In fact, there are few circumstances in which the failure of the ignitor will cause engine troubles – its design is so compact and efficient that it is rarely the course of corrosion-related damage or other concerns that may stop your engine.
That said, we would be lying if we said that these parts never failed or struggled to operate smoothly.
There are many issues that can cause the ignitor to fail and cause complications with your cart.
The frustrating thing about this situation is that the failure or misfunctioning of this part can be symptomatic of many issues that may be related to this part or completely separate from it as well.
As a result, we’re going to examine a few common issues that may cause your ignitor to fail and the types of symptoms that it may cause.
Then, we’ll go over how you can test your ignitor to ensure that it is operating smoothly.
These steps will make sure that you have a cart that is up to your standards and makes it easier for you to replace this part if you find that you need to get rid of it ASAP.
Common Ignitor Issues
Though the ignitor doesn’t experience many issues, there are concerns that may cause it to malfunction is you are not careful.
Just a few problems that you must watch out for when you are working on your cart include:
- Malfunctioning interior parts
- Corroded wires
- Improper electrical output
- Damaged connectors
- Misplaced pins
All of these issues can be quite frustrating to handle if you don’t take the time to test your ignitor and figure out what is happening to it.
Testing Your Ignitor
If you believe that your ignitor is struggling in any way, you need to make sure to follow these steps to ensure that you catch any problems that may be plaguing it.
Thankfully, this testing process is something that most cart owners should be able to handle without much difficulty.
We also include a series of steps to handle other elements of this process, such as bypassing your key if needed:
- Park your cart and put bricks behind the wheels to keep it from moving
- Open up your cart engine and attempt to identify the ignitor using your cart engine schematic
- Trace the ignitor back to the pulsar to see where they are connected together on your cart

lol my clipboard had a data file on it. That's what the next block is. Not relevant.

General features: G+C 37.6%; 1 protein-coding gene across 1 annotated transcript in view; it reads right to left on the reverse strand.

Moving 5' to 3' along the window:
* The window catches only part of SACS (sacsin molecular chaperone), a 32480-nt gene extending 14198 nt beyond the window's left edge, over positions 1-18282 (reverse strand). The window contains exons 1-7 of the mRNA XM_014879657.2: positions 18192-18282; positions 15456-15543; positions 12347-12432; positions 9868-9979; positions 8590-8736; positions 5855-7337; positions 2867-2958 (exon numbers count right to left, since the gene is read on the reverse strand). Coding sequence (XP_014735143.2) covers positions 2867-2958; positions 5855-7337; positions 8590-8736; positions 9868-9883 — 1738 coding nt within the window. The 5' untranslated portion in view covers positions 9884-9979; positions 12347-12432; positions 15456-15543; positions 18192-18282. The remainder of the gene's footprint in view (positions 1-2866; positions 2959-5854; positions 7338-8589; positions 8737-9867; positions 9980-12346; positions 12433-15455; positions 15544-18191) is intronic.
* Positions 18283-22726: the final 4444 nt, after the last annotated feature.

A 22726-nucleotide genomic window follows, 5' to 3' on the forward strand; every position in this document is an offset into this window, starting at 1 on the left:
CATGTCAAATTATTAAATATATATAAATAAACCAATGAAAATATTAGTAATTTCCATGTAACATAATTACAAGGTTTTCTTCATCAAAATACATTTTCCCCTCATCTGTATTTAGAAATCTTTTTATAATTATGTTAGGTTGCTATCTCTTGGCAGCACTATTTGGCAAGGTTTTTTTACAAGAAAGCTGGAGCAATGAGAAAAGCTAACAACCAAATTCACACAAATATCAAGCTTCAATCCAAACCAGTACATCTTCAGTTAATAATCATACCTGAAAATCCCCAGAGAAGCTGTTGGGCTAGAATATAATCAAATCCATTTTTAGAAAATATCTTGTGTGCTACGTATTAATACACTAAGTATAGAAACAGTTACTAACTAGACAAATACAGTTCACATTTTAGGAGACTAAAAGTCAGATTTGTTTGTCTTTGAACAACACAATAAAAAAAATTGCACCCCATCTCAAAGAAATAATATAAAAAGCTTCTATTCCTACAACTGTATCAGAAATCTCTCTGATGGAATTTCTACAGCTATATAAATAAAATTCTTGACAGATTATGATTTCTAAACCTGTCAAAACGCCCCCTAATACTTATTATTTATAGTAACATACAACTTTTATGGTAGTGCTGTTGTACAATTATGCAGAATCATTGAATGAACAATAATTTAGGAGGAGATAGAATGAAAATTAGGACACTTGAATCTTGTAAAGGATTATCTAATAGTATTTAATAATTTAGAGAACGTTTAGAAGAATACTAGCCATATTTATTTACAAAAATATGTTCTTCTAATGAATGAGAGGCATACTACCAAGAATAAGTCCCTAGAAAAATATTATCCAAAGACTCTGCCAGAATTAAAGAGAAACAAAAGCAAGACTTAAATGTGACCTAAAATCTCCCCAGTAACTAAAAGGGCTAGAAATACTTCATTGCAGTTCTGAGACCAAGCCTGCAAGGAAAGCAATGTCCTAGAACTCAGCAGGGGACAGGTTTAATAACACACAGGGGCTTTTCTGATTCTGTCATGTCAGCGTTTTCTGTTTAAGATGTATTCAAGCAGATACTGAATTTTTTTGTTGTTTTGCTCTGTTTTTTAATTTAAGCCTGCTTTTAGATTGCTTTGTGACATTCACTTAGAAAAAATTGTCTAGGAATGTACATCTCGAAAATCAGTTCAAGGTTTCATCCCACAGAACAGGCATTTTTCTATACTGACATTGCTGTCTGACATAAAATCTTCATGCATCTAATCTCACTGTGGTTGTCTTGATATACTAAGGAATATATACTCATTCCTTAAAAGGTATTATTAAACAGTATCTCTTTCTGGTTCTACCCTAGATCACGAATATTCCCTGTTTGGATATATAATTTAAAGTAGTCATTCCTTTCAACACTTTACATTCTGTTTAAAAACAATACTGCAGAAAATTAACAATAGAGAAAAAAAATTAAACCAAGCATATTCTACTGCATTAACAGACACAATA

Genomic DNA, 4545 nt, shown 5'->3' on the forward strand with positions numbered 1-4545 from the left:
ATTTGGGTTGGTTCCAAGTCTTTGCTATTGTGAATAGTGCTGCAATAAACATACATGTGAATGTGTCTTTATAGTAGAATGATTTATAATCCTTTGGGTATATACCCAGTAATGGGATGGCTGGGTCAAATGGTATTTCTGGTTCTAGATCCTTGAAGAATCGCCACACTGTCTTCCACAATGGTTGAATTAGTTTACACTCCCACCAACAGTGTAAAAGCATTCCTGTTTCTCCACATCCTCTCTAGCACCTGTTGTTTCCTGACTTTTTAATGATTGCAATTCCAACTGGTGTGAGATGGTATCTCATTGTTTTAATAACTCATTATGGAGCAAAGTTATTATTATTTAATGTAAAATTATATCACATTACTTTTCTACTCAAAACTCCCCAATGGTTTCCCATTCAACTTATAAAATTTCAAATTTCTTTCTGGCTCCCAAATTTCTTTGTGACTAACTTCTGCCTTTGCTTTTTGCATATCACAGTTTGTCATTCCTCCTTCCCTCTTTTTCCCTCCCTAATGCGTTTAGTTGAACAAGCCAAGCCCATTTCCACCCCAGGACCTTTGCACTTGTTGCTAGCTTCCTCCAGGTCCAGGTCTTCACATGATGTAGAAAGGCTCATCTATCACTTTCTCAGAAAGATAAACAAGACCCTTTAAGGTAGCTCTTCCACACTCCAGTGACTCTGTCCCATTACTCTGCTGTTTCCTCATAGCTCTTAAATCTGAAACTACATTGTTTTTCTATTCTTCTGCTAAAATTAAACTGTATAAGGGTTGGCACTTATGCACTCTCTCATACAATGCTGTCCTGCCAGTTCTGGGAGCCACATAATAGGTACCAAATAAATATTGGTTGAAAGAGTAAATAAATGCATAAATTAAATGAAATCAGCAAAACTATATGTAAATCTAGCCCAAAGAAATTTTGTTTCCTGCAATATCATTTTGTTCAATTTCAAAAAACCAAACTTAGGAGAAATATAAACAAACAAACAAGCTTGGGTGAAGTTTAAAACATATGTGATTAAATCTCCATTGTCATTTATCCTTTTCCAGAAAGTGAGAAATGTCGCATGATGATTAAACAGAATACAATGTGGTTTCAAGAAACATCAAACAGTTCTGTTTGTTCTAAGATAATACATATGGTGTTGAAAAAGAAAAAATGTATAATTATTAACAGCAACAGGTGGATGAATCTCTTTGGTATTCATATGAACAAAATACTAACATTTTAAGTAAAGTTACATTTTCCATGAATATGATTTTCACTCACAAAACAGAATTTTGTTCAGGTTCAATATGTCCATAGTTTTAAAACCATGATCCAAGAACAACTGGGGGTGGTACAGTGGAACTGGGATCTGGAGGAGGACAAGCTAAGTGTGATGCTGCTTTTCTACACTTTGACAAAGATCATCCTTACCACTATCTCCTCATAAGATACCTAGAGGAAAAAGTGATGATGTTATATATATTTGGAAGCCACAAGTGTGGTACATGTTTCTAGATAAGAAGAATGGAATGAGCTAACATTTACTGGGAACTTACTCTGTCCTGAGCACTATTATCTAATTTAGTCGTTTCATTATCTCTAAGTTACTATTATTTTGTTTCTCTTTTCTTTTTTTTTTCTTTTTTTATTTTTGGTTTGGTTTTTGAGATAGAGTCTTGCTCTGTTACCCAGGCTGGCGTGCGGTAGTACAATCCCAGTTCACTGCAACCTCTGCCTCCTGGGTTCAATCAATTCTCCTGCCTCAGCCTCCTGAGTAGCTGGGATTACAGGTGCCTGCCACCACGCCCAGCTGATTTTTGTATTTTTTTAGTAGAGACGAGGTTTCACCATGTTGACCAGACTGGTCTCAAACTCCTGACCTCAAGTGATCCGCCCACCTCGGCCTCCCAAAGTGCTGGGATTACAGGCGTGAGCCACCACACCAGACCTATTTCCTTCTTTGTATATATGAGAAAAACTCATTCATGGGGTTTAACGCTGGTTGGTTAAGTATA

- Place a voltimeter onto this connector and turn the meter to ohms to get the proper readings
- Start up your cart and keep it in the forward position – you may want to jack up your cart to allow its wheels free movement here
- Wait for the ohms reading to stabilize – it should be at about 20 ohms at the ignitor connection
- Remove your voltimeter and check the coil between the positive and negative terminals
- Take the reading from this coil to get an idea of its output – it should be about 3-4 ohms or so
- Reconnect the proper parts and turn your cart off and lower it back down f you jacked it up
If for any reason this testing process does not work for you, there may be an issue with your key that is making it impossible to test your ignitor.
This issue is a convoluted and confusing one that requires you to bypass your key to get an electrical signal directly to your ignitor.
Thankfully, this process is fairly simple and doesn’t require a lot of difficult steps, including:
- Turn off your ignition switch and take your key out to avoid any potential issues
- Trace the wires underneath of your cart’s ignition switch from your cart’s engine
- Snip away the coverings on these wires to strip the plastic and expose the metal connection
- Carefully touch these wires together to create a spark to bypass your ignition switch
- Pay attention to how your ignitor operates and test it using the process outlined below
- Wrap the stripped wires with electrical tape to prevent electrical issues
We only suggest this step if you cannot get your cart to start and you want to test the ignitor. If your cart does not start using this method, then there are many more issues with your engine that must be managed. You are going to need to talk to a professional cart maintenance and repair company to ensure that you can handle this situation properly and with minimum complications to your golf cart operation.